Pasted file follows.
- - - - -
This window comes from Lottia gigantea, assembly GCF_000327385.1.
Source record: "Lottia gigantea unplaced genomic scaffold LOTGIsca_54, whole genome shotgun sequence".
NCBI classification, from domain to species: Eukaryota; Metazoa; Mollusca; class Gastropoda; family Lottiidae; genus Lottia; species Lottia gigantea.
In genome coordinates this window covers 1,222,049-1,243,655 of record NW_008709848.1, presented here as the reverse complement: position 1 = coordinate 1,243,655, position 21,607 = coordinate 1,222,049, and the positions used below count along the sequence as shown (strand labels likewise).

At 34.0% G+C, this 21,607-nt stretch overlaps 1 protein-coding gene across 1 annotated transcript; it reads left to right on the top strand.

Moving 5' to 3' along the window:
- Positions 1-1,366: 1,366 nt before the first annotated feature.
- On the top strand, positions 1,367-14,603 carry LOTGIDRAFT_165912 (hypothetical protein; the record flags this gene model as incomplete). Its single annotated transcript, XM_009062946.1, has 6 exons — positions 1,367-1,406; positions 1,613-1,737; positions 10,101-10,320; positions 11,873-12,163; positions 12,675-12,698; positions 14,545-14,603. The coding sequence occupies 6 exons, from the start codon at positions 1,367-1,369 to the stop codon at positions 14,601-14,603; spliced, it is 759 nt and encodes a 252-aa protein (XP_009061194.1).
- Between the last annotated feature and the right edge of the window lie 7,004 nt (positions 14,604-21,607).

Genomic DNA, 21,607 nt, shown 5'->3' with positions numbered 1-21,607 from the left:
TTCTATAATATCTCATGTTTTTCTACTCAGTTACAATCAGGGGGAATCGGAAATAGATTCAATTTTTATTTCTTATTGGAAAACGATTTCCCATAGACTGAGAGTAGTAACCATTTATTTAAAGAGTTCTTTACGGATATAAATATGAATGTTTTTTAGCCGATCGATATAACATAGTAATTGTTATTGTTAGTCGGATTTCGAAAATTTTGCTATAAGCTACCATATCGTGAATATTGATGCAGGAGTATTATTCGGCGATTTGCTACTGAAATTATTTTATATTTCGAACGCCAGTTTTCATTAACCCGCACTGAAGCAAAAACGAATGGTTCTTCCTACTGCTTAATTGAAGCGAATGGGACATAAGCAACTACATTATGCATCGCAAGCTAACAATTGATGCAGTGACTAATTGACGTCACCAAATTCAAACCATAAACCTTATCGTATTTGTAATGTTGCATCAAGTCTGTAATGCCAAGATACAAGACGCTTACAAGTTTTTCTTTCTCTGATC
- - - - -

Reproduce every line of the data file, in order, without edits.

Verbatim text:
This window comes from Lottia gigantea, assembly GCF_000327385.1.
Source record: "Lottia gigantea unplaced genomic scaffold LOTGIsca_54, whole genome shotgun sequence".
NCBI classification, from domain to species: Eukaryota; Metazoa; Mollusca; class Gastropoda; family Lottiidae; genus Lottia; species Lottia gigantea.
In genome coordinates this window covers 1,222,049-1,243,655 of record NW_008709848.1, presented here as the reverse complement: position 1 = coordinate 1,243,655, position 21,607 = coordinate 1,222,049, and the positions used below count along the sequence as shown (strand labels likewise).

At 34.0% G+C, this 21,607-nt stretch overlaps 1 protein-coding gene across 1 annotated transcript; it reads left to right on the top strand.

Moving 5' to 3' along the window:
- Positions 1-1,366: 1,366 nt before the first annotated feature.
- On the top strand, positions 1,367-14,603 carry LOTGIDRAFT_165912 (hypothetical protein; the record flags this gene model as incomplete). Its single annotated transcript, XM_009062946.1, has 6 exons — positions 1,367-1,406; positions 1,613-1,737; positions 10,101-10,320; positions 11,873-12,163; positions 12,675-12,698; positions 14,545-14,603. The coding sequence occupies 6 exons, from the start codon at positions 1,367-1,369 to the stop codon at positions 14,601-14,603; spliced, it is 759 nt and encodes a 252-aa protein (XP_009061194.1).
- Between the last annotated feature and the right edge of the window lie 7,004 nt (positions 14,604-21,607).

Genomic DNA, 21,607 nt, shown 5'->3' with positions numbered 1-21,607 from the left:
TTCTATAATATCTCATGTTTTTCTACTCAGTTACAATCAGGGGGAATCGGAAATAGATTCAATTTTTATTTCTTATTGGAAAACGATTTCCCATAGACTGAGAGTAGTAACCATTTATTTAAAGAGTTCTTTACGGATATAAATATGAATGTTTTTTAGCCGATCGATATAACATAGTAATTGTTATTGTTAGTCGGATTTCGAAAATTTTGCTATAAGCTACCATATCGTGAATATTGATGCAGGAGTATTATTCGGCGATTTGCTACTGAAATTATTTTATATTTCGAACGCCAGTTTTCATTAACCCGCACTGAAGCAAAAACGAATGGTTCTTCCTACTGCTTAATTGAAGCGAATGGGACATAAGCAACTACATTATGCATCGCAAGCTAACAATTGATGCAGTGACTAATTGACGTCACCAAATTCAAACCATAAACCTTATCGTATTTGTAATGTTGCATCAAGTCTGTAATGCCAAGATACAAGACGCTTACAAGTTTTTCTTTCTCTGATC